We arrived early at the Showground in Bakewell and had a short wait until the Range Rover and trailer carrying the balloon arrived.

First job after a short introductory talk was for the 3 man crew and 16 (yes sixteen!) passengers to assemble the aircraft.

First job after hitching all the chains and ropes to the basket and securing the guide rope is to fill the balloon with air using two very modest sized fans...

Keeping hold of the balloon while it inflated proved hard work and a great effort was put in by all including Dave pictured on the left with one of the crew members.

Alright, maybe I felt just a tiny bit guilty running around taking pictures while everyone else was putting in the graft, but I was given a fantastic licence to roam by the boys from Virgin and I wanted to take full advantage.

Here is a shot of the inside of the balloon while it was inflating...

Now all the time the air is going into the balloon, the basket is on it's side and after a while the first of the passengers are invited to climb aboard while the vessel is in this position.

This is a hot air balloon after all, and the next job is heat all that cold air generated by the fans.

Fans off, burners on...

After a few minutes, the basket is flipped over into it's correct position and the rest of the passengers quickly jump on board.

Guide ropes are released and up she rises...

Sailing away into the evening sky...

It was off to the Red Lion Pub for a meal and a couple of pints of the excellent Black Sheep Bitter for myself and wife Emma courtesy of Jackie and Dave while the flight was in progress and we later received a call from Jackie to say they had landed safely in a farmers field some place or another.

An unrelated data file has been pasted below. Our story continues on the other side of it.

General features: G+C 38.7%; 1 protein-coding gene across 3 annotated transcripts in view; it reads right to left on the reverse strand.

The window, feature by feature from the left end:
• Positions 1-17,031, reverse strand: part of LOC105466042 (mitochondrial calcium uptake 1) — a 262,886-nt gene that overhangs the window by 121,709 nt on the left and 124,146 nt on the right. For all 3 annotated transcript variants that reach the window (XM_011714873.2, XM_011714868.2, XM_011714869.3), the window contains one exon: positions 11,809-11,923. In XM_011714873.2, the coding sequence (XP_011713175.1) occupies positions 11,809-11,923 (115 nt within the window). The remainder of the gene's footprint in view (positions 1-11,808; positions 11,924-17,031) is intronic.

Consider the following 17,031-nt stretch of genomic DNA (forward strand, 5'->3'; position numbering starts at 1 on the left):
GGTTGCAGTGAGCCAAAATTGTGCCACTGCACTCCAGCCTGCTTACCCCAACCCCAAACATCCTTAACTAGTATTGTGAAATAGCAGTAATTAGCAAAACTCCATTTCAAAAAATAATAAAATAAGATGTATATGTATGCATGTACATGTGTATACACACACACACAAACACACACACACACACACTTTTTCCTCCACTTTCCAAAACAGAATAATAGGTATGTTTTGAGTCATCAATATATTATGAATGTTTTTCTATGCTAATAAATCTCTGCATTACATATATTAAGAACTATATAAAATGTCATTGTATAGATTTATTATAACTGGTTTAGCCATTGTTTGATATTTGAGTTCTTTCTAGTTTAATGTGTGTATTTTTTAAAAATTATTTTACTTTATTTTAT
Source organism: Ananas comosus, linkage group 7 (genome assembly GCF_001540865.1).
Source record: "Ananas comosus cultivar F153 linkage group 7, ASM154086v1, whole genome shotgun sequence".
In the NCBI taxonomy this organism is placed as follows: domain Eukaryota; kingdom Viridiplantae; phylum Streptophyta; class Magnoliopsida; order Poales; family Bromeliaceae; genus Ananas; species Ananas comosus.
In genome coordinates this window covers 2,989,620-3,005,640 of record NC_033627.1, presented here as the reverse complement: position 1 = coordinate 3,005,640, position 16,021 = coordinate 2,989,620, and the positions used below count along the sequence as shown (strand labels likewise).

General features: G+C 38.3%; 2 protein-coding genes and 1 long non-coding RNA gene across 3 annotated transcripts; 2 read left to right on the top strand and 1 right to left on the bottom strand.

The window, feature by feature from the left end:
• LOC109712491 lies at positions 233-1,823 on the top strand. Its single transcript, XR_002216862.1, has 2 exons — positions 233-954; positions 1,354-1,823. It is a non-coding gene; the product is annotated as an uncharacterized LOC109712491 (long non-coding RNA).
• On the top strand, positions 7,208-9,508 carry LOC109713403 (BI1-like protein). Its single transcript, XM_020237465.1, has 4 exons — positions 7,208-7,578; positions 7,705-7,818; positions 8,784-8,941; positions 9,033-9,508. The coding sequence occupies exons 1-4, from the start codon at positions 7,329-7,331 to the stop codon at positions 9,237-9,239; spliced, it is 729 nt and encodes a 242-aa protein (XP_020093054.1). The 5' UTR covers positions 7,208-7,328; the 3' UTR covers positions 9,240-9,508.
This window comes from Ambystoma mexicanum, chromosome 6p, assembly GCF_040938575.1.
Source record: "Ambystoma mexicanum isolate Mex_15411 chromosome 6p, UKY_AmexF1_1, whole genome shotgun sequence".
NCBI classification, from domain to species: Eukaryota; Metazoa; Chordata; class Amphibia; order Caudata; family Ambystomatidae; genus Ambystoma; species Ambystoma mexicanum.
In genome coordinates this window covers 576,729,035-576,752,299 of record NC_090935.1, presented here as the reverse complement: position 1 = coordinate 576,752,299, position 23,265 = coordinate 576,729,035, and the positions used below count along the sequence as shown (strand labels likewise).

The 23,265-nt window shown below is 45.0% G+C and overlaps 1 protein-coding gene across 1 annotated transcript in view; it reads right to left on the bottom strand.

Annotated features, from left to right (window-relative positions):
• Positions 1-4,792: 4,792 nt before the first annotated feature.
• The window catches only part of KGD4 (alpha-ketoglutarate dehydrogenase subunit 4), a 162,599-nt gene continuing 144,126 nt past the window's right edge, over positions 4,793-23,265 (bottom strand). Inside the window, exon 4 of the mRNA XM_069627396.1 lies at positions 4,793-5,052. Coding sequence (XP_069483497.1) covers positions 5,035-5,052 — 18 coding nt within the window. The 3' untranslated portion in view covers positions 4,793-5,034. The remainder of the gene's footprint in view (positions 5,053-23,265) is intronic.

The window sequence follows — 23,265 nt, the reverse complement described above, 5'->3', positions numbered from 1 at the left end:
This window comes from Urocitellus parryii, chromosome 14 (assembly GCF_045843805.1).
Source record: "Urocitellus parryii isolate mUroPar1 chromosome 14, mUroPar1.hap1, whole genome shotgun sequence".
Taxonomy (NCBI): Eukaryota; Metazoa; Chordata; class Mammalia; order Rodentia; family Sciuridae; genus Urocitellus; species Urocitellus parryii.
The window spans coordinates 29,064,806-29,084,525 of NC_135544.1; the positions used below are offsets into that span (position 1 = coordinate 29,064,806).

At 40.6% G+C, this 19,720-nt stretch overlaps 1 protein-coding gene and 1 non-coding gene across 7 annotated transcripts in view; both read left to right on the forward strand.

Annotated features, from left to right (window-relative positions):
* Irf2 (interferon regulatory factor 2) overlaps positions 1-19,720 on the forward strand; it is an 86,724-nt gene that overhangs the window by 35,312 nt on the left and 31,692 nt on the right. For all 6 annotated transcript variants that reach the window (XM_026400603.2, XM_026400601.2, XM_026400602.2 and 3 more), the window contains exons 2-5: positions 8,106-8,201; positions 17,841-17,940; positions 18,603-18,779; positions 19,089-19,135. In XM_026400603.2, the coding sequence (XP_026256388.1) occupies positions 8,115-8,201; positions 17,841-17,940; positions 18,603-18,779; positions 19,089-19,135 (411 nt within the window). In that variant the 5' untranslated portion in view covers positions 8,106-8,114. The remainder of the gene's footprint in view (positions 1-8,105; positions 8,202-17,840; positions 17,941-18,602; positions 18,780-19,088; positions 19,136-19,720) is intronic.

While Emma and I were sampling the fine local offerings, Dave and Jackie were busy packing the balloon away with the crew and the rest of the passengers. It wasn't all hard work for them and as soon everything was packed safely on the trailer, the champagne corks popped.

All in all a great evening and despite saying "you would never get me up in one of those things", I must admit that I did feel slightly envious of the lucky adventurers and after seeing things first hand and at such close quarters, I might be persuaded in the future! I must admit, that it would be nice to get some pictures from a birds eye view and a balloon certainly is a better vessel for this than any other way of flight.

I'd just like to say a special thanks to all the crew on the Virgin Balloon team for giving me this special access and for making everybody including us land lovers feel very welcome and part of the experience.

Red Grouse Study (3)

Another trip to Bleaklow last Friday to see if there had been any developments with the resident Red Grouse and the most obvious thing I noticed was the distinct lack of female birds.
I counted 12 different males and just the one solitary hen.

After all the recent courtship behaviour, I can only assume that the lack of the females is due to one factor and hopefully this is very good news...
I'm hoping that the females are hid away on the moors sitting on eggs and if this is indeed the case, we should have some new arrivals to report anytime soon and hopefully in time for my next planned visit on Sunday.

This was the morning after the volcanic eruption in Iceland that grounded air traffic all over Europe and I arrived at the location intending to capture the sunrise, but unfortunately I was a few minutes late.
Even so the sky was still spectacular, casting a strange but beautiful red glow across the moors.